[TAE] The Perils Of Pain Management

Monday, July 28, 2014

Awhile ago, I talked about Spoon Theory and what it’s like to live with chronic pain.

Since then, I’ve been subjected to even more medical tests and had more confirmations of my issues. For a quick recap, I have:

Degenerative Disc Disease – a type of spinal arthritis that causes the discs in the back which serve the purpose of cushioning the vertebrae and providing shock absorption to slowly “deflate” to the point that the bones are scraping and rubbing on each other.

Osteophytes – which is a fancy way of saying “bone spurs.” Basically a side effect of the above. As the bones rub against each other they grow bony protrusions to heal the bone as it’s damaged by the friction of…well, life. These bone spurs press into the spinal column, which causes numbness in certain positions and at certain times – mostly in my limbs.

Osteoarthritis – which is just plain-old normal arthritis – the loss of cartilage with overuse or age, that causes the bones of joints to rub together much like the bones in my spine. This is worst in my knees, my fingers, and my left hip.

A pinched nerve in my left hip – as a result of the arthritis and the formation of osteophytes in my hip joint, a nerve that normally passes through the area without even touching bone is actually “caught” on one of the bony protrusions. This stops me from being able to raise my right leg more than a couple of inches off the ground without searing pain as the nerve is compressed by the bones. This has been confirmed via MRI recently.

And a myriad of other little issues, from edema in my legs to a bit of carpal tunnel syndrome in my wrists, to bad eyes, etc.

What it comes down to is that I generally suffer from quite a lot of pain every day. And pain is exhausting. It’s depressing. It’s demoralizing. And it doesn’t go away in a situation like mine. So you have to learn to live with it.

Learning to live with it requires a medical branch known as “Pain Management.” At Pain Management, they’re authorized to prescribe drugs much stronger than prescription strength ibuprofen and things like that. My Pain Management doctors have put me on a hydrocodone mix called Norco. I’m at the mid-level of that particular medication – 7.5 mg of hydrocodone and 325 mg of acetaminophen.  I take that up to four times a day depending on how bad the pain is.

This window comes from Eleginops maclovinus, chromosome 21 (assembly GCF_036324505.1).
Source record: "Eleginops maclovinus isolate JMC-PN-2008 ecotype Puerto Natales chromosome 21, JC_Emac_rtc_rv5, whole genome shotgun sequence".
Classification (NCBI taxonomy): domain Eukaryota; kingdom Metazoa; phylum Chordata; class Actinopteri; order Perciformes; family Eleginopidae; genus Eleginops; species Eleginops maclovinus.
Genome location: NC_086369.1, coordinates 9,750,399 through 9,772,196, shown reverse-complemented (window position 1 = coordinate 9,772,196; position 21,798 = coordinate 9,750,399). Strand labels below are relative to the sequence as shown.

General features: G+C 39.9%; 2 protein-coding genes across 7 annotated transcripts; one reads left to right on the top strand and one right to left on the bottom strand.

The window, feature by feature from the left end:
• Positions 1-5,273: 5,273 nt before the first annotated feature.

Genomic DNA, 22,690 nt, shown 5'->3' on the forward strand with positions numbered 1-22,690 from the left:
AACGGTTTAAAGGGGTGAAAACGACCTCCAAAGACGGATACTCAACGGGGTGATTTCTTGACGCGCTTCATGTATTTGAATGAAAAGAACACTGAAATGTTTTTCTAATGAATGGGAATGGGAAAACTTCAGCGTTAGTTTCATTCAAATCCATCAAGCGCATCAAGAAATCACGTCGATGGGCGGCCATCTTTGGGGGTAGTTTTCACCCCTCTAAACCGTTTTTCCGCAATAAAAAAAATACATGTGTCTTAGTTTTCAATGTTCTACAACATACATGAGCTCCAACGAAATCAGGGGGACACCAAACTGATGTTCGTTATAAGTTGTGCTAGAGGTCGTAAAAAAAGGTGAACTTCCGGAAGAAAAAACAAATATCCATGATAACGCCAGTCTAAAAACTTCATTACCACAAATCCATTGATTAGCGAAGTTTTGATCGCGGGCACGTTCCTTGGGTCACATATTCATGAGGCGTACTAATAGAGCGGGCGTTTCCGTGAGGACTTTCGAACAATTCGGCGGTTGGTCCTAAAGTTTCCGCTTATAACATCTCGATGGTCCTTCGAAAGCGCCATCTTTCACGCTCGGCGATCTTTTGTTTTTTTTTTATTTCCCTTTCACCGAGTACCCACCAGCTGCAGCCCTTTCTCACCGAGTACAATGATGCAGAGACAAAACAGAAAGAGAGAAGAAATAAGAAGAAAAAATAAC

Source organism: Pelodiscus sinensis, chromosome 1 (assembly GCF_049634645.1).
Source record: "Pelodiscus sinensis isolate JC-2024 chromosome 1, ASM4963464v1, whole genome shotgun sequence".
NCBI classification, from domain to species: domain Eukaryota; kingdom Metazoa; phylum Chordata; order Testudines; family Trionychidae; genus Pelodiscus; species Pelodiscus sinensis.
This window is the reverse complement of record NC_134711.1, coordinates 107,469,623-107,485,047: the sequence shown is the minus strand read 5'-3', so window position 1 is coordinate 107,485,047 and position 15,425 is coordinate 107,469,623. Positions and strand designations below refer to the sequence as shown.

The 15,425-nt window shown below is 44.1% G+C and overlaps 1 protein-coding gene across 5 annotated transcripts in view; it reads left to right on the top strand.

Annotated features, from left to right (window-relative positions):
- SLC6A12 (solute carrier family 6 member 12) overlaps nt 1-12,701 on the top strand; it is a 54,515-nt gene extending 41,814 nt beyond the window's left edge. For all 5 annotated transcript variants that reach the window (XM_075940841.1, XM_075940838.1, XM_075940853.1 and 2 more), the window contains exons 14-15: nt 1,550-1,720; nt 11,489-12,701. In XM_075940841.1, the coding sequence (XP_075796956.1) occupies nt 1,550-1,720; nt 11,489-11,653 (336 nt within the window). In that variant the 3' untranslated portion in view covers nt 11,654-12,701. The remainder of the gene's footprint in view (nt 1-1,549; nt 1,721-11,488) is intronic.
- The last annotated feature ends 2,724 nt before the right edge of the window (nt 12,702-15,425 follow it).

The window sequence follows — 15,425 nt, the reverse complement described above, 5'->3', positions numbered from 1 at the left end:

Here’s the thing about pain management, though. The goal is to manage the pain. To make it so that you are in a level of pain that tolerable and livable. The goal is NOT to make the pain go away completely.

Why, though? Why not try to make the pain go away completely?

It comes down to the fact that pain is important. Pain is the body’s way of telling you that there’s something wrong. The worse the pain, the worse whatever’s wrong. And when you have conditions that require pain management, the whole point is to mask the pain so you aren’t feeling it at quite the level it actually is.

You know what’s wrong. You’ve had the diagnoses, you’ve seen the x-rays and MRI results. You know that there’s something very wrong with you. You don’t need your body constantly reporting damage that you can’t do anything about.

And so, you turn to drugs to mask the pain. The issue comes when the masking works a little TOO well.

The first time I was put on Vicodin – the predecessor of Norco – it was for a badly infected wisdom tooth. The pain in my tooth was so horrible, I went to the emergency room for it. They gave me two 5/500 Vicodin, and sent me home once my blood pressure came down.

By the time I got home, the meds were in full effect. And for the first time in ten years, I had almost no pain. Nothing in my knees, almost nothing in my back and my neck, nothing in my hands – and nothing in my tooth. I felt great.

That night, I proceeded to clean two large areas of the house, do laundry, take a shower, and do a few other things that I normally can’t easily do because of pain.

The next day, the medication had worn off. And I found out that the absence of pain does not mean the absence of injury.

I learned that night that I have to be VERY careful when my pain is being managed. Because when my pain is masked by the drugs, I feel normal. Or as close to normal as I ever feel. The pain is easy to push through, if there’s any at all. I can do all sorts of things easily.

But in doing so, I risk making my conditions worse.

With every movement, my bones grind together. With every bend and lift, my nerves are compressed and damage is done. And when I do more, thanks to the warning signals of my body being masked by pain medication, I risk making the damage even worse.

These are the perils of pain management. I need the pain medication to live something like a normal life. But if I’m not still careful while leading said life, I’ll make the damage that causes the pain even worse.

Pain management is a balancing act. Some days are easier than others – but even on the easiest of days, care has to be taken. I have to balance how good I feel with how many spoons I know I have – even if the pain management is giving me phantom extra spoons.

So for everyone out there living with chronic pain and under pain management – beware of the phantom spoons. If you spend them, they have to come from somewhere.

And eventually, you’ll probably regret spending them. Take care of yourself. In or out of pain. Remember that your body reacts with pain for a reason.

Sometimes? A little pain can be a good thing.


  1. Eileen Ward says:

    Nice explanations. Complete understanding best step toward better solutions. Prayer & physical therapy will helps. Keep going! Hope great improvement asap!

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